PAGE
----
I made a note to get the number. “Where’s he live?”
“I don’t know.”
“He live in the city?”
“I don’t think so. I mean, I would’ve met him if he did. On the other hand, Charlie always wanted to be alone with me.”
“And Charlie never said where his best friend lives?”
“No. Why would he? We didn’t spend a lotta time talkin about his pals, Miss Quick.”
“Right. How about his parents’ address and phone number? I guess ya don’t have them, either.”
“That’s right. I don’t. There was never a reason for me to have their Ameche number.” She smiled like a little girl, proud she’d learned a new word.
“What about your Ameche number. Ya know that, don’t ya? And yer address.” I wrote it all down. “How long have you been goin out with Ladd?”
“About six months.”
“How’d ya meet him?”
She lit another cigarette, tilted back her head, and blew out a smoke stream. “It’s gonna sound bad and I’m sure you’ll think I’m awful.” She blushed.
“I had a date with another fella, Van Widmark, and we were meetin at the Biltmore, under the clock. Van was late. I was standin there and I guess I looked put out. At least that’s what Charlie said.” Her eyes flashed at the mention of this memory. “Charlie came over to me. He was very polite. He asked me if I needed any assistance.”
“Assistance?” I squashed my cig.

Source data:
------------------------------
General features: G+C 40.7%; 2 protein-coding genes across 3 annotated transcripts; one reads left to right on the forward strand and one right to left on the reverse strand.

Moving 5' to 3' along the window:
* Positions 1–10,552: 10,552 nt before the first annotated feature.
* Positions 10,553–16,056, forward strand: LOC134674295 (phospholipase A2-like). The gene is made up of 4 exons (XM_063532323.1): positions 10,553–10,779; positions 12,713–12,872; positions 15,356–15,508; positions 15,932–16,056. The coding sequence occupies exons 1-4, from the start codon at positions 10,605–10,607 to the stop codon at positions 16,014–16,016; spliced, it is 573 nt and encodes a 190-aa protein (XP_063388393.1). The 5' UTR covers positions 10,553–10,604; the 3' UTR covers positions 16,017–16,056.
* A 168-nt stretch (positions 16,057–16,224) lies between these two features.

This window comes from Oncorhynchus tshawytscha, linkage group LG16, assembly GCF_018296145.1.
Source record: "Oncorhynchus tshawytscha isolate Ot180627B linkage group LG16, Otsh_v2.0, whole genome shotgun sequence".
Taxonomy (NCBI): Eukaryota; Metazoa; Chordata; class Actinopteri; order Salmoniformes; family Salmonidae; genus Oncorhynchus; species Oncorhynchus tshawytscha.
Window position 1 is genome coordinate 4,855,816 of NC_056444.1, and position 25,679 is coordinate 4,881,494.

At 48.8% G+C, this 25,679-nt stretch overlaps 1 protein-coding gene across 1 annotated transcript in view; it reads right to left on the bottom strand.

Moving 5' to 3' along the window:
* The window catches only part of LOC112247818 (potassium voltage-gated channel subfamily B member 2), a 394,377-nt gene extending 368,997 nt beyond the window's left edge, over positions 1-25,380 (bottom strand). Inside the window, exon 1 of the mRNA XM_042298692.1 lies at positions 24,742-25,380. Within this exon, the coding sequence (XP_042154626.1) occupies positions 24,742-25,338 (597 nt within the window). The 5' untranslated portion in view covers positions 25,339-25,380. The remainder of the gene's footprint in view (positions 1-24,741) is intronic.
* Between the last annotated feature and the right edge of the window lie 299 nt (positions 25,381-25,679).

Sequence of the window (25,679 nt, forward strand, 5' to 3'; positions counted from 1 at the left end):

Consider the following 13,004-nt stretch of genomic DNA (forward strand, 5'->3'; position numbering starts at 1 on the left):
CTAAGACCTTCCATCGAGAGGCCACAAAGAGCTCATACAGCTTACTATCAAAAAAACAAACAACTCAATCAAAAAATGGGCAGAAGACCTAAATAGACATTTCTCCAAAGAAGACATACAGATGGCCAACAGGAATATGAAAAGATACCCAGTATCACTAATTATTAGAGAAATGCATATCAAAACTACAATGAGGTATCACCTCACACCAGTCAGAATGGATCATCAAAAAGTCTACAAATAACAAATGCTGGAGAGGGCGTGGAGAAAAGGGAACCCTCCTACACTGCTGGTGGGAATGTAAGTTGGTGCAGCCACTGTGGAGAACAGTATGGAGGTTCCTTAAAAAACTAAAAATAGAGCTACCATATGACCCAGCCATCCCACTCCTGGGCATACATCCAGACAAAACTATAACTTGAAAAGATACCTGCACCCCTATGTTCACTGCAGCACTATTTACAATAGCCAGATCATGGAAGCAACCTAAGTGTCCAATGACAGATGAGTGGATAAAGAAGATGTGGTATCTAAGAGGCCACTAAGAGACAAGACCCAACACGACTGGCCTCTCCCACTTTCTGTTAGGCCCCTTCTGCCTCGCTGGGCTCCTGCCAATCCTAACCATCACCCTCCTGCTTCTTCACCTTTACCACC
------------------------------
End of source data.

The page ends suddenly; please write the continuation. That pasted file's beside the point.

“He thought I might be stranded. I told him I was waitin for my date who was a captain in the marines. And then I asked him what his rank was. I’ve never been good at learnin those. He told me he was a private. One thing led to another and before I knew it we were laughin and havin a good time. Van still hadn’t shown up when Charlie asked if he could call me. Well, I’d never done anything like that, but it’s different now, isn’t it?”
“I mean it’s wartime and it feels like all the rules are off.”
“Yeah. I guess ya could say that. So ya gave him yer number?”
“Did Captain Widmark ever show up?”
“Did the two guys meet?”
“Yeah. Charlie pretended we were old friends.”
“So ya dumped the captain for the private?”
“It wasn’t like that.”
“How was it?”
“Charlie called me the next night and we went out. I guess ya could say it was love at second sight.”